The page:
Engineering Explorations 2009

This past Monday was Explorations 2009. Explorations is an outreach event that is run every term for elementary school students in grades 6, 7 and 8. The students are toured around the campus and shown different things that people are working on within engineering.

I volunteered as a tour guide for the evening and brought a group of about 8 interested students around to our various stops. They all had lots of fun and learned a lot about what engineering is all about.

Some of the highlights of the tour were:
-the autonomous landmine detectors which are being built by the UW Robotics Group
-the Connect 4 robot which is able to play the game connect 4 (and it usually wins!)
-the geological display where the kids were shown how quicksand occurs and were able to simulate an earthquake
-the Solar car which runs entirely on solar energy that has been collected by the solar panels covering the entire car

I think Explorations is a great event and such a fun way to introduce young students to engineering!

Monday, March 16, 2009

Orientation Week is Coming!

We are! We are! We are the engineers!
We can! We can! Fix anything with gears!

Ah, the echo of Orientation Week.. it's something that you never forget. Being a head leader for Software Engineering's 2009 Orientation Week makes it something that I never want to forget. Let me take you back to last year:

Orientation Week is a longstanding tradition of the University of Waterloo. Although the events have changed drastically over the years, the same spirit of excitement and pride in our school and faculties can be seen today.

Take Engineering Orientation, for example:

Over a period of two days, the incoming students last year were invited to participate in such ridiculous events as sliding down an enormous homemade "Slip 'n Slide" to splash into a big puddle at the bottom, grasping onto their very muddy leaders to guide them safely over a 20-foot long mud pit, working together to form a human conveyor belt to transport their leaders across a lawn and into a kiddie pool, and forming teams to transform a junkyard mess into carts and catapults. And that's not even the half of it!

All joking aside, the greatest quote that I have ever heard regarding Waterloo's Orientation Week is, "The purpose of Orientation Week is not to have fun". Although it may sound a little harsh at first, the meaning behind it is that Orientation Week's true purpose is to make all incoming students feel welcome. It's a chance to make new friends, get acquainted with your school, and get to know a little more about your faculty and program... all the fun is just a bonus.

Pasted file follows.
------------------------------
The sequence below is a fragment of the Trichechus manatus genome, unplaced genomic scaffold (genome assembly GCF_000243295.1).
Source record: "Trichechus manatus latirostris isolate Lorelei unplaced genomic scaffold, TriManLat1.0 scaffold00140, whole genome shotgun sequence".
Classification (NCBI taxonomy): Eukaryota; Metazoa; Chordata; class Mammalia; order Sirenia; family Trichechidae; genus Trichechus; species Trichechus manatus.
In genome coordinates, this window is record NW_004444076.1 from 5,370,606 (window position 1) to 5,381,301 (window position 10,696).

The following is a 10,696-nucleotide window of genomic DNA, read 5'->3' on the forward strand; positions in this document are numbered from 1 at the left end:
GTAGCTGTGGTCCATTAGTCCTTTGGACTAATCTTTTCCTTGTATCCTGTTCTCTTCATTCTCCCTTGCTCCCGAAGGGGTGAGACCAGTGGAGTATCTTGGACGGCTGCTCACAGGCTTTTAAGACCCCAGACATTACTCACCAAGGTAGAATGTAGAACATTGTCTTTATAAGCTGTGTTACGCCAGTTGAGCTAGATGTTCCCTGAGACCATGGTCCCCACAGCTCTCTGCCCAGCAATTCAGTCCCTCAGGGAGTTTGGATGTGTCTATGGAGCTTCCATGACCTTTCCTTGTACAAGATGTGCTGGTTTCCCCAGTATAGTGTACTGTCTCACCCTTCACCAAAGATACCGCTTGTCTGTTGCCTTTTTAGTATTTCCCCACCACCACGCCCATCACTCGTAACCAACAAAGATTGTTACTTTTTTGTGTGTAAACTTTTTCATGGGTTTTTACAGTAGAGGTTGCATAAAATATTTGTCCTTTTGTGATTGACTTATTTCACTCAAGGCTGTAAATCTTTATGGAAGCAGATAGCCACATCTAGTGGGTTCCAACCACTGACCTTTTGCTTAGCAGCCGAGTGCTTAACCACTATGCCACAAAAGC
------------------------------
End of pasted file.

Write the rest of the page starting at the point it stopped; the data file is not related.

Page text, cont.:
The planning and excitement for this year's Orientation Week is well underway, and I can safely say that Engineering's Orientation Week will be an event not to be missed. With any luck, I'll see you there! :)

Saturday, March 14, 2009

Canadian Undergraduate Technology Conference

This week was the 10th annual Canadian Undergraduate Technology Conference. The CUTC is the largest undergraduate-run conference in Canada and was founded 10 years ago by UW Engineering students. Three of my classmates and myself attended the conference as delegates and it was a great experience and we took away a lot of valuable knowledge from the speakers and seminars.

This year there were three excellent keynote speakers from OpenText (a well established UW spin-off company), Rypple (a small start up company based out of Toronto) and Engineers without Borders (an international non-profit organization founded by UW Engineering students). Each speaker had a unique and valuable message and each had an insightful and inspiring message to share.

In addition to the keynote speakers, the conference also included seminars on a broad range of technology related topics including nanotechnology, technical entrepreneurship, technology sectors and air traffic control. Each of these speakers had impressive credentials and years of experience. This made them an invaluable resource for the undergraduate delegates.

The conference was held in downtown Toronto - which was a blast! During some free time my friends and I took a trip to the newly opened Art Gallery of Ontario. The architecture of the building was absolutely phenomenal and the art gallery was so much larger than I had anticipated. I'm sure we could have spent hours longer viewing all of the art. It was a great change of pace and an awesome culmination to our trip to Toronto.

Wednesday, March 11, 2009

Introductory Post

I am a current Women in Engineering director for the University of Waterloo. I am studying Mechatronics Engineering and I am currently in 3rd year.

At the University of Waterloo the Undergraduate enrollment in Engineering is only about 16%. The percentage of women varies between programs with some programs as high as 50% and others as low as 3%.

In my class of approximately 100 students, there are only 7 women (Which means this picture from last year's Engineering Semi-Formal shows 43% of the women in my class!)

I am planning to blog about the experiences of undergraduate women in engineering with the hope of broadening the perceptions of engineering as a profession.